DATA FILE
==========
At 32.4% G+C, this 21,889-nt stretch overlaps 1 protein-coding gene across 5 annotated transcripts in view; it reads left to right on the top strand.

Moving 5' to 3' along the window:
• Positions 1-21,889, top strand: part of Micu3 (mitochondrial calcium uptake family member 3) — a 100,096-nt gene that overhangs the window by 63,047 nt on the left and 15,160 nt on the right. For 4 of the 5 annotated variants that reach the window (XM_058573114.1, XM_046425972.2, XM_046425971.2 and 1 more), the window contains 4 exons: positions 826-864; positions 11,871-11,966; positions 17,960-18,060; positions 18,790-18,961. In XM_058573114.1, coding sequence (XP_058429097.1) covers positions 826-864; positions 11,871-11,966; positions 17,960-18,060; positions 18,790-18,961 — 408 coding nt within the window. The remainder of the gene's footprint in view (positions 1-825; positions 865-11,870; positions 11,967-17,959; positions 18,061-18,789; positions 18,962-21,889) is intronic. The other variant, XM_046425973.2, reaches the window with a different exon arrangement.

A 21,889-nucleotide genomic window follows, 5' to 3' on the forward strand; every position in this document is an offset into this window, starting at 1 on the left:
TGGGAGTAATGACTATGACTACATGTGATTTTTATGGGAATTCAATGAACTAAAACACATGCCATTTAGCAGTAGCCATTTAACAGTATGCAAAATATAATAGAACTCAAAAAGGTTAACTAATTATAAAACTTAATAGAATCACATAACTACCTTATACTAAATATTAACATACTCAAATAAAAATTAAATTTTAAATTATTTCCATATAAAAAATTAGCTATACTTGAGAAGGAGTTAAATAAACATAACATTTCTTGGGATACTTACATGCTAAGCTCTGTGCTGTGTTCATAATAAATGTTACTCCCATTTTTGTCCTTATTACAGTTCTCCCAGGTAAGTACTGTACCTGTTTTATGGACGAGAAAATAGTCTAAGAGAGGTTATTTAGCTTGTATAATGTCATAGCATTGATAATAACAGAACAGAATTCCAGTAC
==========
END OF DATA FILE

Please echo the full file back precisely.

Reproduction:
At 32.4% G+C, this 21,889-nt stretch overlaps 1 protein-coding gene across 5 annotated transcripts in view; it reads left to right on the top strand.

Moving 5' to 3' along the window:
• Positions 1-21,889, top strand: part of Micu3 (mitochondrial calcium uptake family member 3) — a 100,096-nt gene that overhangs the window by 63,047 nt on the left and 15,160 nt on the right. For 4 of the 5 annotated variants that reach the window (XM_058573114.1, XM_046425972.2, XM_046425971.2 and 1 more), the window contains 4 exons: positions 826-864; positions 11,871-11,966; positions 17,960-18,060; positions 18,790-18,961. In XM_058573114.1, coding sequence (XP_058429097.1) covers positions 826-864; positions 11,871-11,966; positions 17,960-18,060; positions 18,790-18,961 — 408 coding nt within the window. The remainder of the gene's footprint in view (positions 1-825; positions 865-11,870; positions 11,967-17,959; positions 18,061-18,789; positions 18,962-21,889) is intronic. The other variant, XM_046425973.2, reaches the window with a different exon arrangement.

A 21,889-nucleotide genomic window follows, 5' to 3' on the forward strand; every position in this document is an offset into this window, starting at 1 on the left:
TGGGAGTAATGACTATGACTACATGTGATTTTTATGGGAATTCAATGAACTAAAACACATGCCATTTAGCAGTAGCCATTTAACAGTATGCAAAATATAATAGAACTCAAAAAGGTTAACTAATTATAAAACTTAATAGAATCACATAACTACCTTATACTAAATATTAACATACTCAAATAAAAATTAAATTTTAAATTATTTCCATATAAAAAATTAGCTATACTTGAGAAGGAGTTAAATAAACATAACATTTCTTGGGATACTTACATGCTAAGCTCTGTGCTGTGTTCATAATAAATGTTACTCCCATTTTTGTCCTTATTACAGTTCTCCCAGGTAAGTACTGTACCTGTTTTATGGACGAGAAAATAGTCTAAGAGAGGTTATTTAGCTTGTATAATGTCATAGCATTGATAATAACAGAACAGAATTCCAGTAC